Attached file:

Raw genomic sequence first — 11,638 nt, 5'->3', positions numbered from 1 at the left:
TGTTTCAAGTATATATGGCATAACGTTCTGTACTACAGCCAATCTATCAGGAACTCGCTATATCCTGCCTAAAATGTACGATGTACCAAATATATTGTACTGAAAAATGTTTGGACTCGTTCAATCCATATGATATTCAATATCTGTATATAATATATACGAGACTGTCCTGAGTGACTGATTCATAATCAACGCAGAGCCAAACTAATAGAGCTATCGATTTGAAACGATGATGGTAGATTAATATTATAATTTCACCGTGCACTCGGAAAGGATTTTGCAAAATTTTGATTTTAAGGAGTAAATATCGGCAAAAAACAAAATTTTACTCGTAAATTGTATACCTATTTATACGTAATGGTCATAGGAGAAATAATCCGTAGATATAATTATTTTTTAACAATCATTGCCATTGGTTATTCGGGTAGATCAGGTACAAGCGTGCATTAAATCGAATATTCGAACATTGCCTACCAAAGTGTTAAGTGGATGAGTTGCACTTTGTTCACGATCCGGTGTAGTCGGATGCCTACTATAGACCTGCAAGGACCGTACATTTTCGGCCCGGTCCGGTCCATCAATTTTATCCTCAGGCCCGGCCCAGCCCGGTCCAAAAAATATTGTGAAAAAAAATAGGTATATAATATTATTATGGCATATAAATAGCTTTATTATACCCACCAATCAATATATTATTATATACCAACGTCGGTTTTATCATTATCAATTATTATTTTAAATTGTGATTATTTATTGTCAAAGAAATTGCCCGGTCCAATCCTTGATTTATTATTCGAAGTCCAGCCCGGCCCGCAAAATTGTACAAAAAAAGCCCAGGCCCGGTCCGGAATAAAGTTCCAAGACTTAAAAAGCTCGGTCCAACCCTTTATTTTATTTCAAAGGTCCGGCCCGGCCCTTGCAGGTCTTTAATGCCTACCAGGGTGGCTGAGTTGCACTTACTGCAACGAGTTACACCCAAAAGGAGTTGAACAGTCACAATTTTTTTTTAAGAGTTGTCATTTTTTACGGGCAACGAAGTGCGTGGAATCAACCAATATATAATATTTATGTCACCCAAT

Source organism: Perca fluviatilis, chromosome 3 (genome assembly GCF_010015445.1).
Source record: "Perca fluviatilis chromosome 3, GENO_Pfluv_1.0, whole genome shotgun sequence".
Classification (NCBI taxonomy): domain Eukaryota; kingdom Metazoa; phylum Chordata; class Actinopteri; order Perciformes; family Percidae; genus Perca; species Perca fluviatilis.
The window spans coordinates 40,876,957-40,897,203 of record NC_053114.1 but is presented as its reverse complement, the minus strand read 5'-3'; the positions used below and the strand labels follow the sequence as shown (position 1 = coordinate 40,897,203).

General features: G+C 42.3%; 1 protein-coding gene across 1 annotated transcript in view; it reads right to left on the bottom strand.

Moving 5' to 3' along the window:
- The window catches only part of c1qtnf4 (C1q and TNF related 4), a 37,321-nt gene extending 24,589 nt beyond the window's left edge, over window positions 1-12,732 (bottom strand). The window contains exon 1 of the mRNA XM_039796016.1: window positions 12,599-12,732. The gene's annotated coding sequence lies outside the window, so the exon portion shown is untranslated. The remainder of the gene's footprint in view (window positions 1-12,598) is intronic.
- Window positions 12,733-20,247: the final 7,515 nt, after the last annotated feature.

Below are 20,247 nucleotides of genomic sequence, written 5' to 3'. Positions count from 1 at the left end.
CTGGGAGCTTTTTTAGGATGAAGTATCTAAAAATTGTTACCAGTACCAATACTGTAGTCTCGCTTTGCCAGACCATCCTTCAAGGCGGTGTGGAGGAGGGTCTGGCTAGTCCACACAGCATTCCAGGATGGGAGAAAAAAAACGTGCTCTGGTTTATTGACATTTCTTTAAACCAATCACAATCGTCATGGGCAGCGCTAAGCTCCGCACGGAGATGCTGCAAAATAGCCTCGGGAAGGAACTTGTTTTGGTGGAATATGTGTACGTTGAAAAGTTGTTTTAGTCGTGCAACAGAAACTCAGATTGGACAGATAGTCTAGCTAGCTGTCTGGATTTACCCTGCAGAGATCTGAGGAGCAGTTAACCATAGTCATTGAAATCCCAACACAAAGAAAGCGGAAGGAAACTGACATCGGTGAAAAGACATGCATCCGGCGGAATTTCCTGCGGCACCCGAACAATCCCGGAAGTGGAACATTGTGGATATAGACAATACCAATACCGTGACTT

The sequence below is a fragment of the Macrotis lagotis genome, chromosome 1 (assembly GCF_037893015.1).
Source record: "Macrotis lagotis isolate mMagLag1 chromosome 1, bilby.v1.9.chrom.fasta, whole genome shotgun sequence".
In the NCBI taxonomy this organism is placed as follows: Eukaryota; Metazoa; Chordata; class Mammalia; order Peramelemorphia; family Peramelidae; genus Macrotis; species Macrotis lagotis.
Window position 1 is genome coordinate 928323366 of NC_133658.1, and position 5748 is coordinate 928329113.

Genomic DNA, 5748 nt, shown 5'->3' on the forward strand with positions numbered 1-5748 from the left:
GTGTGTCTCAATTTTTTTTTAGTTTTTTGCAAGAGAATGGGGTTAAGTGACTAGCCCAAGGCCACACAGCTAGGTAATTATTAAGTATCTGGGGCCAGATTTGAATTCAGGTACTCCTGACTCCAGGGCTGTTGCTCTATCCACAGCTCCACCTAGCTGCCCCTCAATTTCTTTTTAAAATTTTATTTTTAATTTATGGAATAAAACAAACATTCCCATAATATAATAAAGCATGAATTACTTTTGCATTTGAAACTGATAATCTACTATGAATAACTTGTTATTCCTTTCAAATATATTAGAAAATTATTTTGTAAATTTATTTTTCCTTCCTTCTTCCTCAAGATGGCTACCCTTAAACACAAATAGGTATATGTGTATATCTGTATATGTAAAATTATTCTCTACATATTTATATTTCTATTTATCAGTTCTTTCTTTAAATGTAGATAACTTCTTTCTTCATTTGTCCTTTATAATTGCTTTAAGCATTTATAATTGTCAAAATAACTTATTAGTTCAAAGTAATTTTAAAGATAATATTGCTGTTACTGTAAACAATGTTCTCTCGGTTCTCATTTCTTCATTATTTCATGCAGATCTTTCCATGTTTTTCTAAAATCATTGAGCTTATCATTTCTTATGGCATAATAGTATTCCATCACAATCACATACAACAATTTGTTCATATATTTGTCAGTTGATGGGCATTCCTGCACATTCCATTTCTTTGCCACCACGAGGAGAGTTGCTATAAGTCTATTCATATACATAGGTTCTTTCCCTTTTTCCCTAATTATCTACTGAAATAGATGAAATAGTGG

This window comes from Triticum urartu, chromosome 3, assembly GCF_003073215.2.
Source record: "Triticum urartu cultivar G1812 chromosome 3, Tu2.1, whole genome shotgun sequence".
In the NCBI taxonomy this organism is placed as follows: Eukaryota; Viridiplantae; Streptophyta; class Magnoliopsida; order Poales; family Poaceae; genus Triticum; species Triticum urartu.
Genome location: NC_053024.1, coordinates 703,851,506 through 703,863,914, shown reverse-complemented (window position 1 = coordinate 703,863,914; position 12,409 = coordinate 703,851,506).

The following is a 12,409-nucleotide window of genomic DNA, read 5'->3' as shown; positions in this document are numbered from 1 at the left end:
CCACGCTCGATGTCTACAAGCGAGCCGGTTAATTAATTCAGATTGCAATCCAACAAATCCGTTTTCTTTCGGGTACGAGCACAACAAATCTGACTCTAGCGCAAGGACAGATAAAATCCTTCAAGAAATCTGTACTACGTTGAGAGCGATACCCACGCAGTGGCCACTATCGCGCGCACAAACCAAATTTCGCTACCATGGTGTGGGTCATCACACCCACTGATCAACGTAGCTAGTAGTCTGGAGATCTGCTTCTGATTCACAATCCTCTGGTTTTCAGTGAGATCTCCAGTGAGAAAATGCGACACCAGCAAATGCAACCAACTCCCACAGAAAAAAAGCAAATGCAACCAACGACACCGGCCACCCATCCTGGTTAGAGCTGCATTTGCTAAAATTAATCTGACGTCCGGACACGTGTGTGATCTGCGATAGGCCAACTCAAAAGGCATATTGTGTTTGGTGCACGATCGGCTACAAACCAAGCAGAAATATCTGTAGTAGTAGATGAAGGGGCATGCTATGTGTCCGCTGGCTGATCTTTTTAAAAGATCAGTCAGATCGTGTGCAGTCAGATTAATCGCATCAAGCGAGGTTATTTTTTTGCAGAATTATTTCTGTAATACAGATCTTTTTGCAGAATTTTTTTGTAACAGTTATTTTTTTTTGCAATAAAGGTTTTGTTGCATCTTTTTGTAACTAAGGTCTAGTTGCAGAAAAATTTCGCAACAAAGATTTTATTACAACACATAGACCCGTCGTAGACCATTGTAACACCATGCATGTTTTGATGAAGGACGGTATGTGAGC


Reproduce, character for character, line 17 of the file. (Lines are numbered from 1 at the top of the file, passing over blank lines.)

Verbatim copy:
Genomic DNA, 5748 nt, shown 5'->3' on the forward strand with positions numbered 1-5748 from the left: